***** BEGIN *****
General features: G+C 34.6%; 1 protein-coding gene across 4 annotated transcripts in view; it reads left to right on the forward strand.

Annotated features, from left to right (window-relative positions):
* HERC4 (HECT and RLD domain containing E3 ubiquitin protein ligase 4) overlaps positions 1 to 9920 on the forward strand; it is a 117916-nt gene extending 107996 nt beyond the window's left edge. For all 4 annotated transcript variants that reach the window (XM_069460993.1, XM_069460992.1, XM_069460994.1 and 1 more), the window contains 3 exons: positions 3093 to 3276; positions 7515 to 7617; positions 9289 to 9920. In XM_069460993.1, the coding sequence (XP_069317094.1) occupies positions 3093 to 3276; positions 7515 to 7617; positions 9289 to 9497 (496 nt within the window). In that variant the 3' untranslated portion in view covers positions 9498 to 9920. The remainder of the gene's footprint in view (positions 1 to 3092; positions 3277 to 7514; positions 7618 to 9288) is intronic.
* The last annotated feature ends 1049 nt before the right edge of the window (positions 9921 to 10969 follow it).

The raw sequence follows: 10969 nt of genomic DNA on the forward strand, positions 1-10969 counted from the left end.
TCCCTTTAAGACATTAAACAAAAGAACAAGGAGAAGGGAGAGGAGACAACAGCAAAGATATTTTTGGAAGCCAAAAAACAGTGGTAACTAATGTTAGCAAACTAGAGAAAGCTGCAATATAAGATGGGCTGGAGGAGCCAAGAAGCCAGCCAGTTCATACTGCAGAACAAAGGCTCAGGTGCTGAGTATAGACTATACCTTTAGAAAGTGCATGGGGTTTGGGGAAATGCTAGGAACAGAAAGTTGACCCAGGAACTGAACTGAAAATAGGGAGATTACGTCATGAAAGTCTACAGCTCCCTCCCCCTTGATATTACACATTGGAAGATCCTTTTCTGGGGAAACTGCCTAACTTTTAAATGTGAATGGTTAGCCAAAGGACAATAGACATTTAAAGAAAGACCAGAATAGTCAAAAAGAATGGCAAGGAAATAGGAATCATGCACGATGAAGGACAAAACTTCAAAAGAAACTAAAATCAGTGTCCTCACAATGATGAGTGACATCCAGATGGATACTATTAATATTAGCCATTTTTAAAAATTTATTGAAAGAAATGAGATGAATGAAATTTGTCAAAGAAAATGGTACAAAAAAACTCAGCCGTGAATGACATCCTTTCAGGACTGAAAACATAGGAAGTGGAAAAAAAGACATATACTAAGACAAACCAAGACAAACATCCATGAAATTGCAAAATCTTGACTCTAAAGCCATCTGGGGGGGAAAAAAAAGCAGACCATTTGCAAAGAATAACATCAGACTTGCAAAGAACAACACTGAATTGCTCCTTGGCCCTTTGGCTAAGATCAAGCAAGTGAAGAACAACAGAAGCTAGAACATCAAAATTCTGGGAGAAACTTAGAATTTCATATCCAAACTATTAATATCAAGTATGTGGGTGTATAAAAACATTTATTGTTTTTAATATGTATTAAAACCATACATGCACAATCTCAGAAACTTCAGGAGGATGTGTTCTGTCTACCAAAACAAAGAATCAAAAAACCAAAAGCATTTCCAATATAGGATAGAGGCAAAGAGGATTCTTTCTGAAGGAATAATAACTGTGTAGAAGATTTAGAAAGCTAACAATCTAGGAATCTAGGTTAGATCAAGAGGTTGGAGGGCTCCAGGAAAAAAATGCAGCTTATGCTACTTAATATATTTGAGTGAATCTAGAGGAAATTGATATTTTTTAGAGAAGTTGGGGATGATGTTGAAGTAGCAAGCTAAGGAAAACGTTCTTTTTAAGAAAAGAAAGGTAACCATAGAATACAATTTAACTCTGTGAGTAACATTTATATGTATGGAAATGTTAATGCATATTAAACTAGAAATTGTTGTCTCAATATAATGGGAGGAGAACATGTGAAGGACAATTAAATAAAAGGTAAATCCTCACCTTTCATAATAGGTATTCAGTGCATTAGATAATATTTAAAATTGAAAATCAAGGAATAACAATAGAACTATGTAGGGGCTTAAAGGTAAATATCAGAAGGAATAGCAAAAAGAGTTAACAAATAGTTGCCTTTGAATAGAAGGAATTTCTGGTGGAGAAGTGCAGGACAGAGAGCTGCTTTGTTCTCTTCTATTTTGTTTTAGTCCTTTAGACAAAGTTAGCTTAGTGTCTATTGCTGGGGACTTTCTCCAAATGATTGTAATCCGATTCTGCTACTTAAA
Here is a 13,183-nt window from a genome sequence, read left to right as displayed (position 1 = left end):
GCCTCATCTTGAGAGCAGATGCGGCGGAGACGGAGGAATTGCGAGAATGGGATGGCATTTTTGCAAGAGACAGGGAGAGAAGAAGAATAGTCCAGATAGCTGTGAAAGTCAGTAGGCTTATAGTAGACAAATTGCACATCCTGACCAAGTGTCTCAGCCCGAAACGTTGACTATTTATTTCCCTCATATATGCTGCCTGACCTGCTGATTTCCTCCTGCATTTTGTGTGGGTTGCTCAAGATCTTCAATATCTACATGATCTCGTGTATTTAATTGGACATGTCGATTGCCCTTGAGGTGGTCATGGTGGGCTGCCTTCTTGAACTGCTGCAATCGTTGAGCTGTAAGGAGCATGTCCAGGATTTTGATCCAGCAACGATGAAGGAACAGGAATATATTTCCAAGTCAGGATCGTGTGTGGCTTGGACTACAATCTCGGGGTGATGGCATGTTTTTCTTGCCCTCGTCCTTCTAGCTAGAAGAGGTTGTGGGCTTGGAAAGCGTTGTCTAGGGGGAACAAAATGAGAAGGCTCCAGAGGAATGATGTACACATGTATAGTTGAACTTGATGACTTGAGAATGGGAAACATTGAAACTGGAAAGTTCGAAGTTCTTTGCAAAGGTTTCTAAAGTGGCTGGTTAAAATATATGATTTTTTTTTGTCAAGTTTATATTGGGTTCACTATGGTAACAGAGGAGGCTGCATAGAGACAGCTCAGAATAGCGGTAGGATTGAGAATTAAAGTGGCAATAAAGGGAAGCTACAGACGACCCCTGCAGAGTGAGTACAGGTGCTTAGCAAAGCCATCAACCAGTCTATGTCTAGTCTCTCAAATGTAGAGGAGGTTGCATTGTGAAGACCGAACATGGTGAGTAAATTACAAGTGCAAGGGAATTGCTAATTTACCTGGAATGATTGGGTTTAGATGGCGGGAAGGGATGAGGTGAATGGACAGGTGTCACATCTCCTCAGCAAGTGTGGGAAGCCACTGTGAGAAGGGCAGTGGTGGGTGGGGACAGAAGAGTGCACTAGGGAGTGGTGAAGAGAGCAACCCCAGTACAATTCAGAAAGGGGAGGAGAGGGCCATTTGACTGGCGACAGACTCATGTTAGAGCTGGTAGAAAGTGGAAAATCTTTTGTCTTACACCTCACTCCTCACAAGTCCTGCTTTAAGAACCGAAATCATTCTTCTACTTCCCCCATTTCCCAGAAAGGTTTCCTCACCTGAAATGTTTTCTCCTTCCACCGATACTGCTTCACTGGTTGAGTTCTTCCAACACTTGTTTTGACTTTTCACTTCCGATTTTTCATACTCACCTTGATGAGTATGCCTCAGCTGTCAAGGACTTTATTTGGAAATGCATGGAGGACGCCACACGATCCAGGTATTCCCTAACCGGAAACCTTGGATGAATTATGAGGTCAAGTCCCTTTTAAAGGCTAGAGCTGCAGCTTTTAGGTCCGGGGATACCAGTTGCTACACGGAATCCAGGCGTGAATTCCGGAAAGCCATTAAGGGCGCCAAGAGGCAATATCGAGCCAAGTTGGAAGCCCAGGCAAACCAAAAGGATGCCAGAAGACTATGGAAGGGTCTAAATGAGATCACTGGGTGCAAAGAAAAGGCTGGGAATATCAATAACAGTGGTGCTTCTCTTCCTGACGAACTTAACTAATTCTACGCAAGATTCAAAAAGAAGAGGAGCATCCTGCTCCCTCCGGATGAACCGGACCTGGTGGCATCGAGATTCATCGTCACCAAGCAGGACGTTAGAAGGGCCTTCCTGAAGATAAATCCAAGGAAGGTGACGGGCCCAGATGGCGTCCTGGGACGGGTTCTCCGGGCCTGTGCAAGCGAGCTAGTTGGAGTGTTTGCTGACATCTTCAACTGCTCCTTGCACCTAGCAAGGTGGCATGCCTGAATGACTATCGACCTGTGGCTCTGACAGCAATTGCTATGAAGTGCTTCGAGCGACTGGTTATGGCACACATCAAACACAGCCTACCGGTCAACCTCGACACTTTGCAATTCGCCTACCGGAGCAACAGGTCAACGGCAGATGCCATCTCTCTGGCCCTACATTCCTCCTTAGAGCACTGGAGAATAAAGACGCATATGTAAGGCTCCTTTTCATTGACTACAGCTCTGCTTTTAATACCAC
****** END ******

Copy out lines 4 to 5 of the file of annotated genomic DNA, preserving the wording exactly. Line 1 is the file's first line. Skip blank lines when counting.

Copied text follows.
* The last annotated feature ends 1049 nt before the right edge of the window (positions 9921 to 10969 follow it).

The raw sequence follows: 10969 nt of genomic DNA on the forward strand, positions 1-10969 counted from the left end.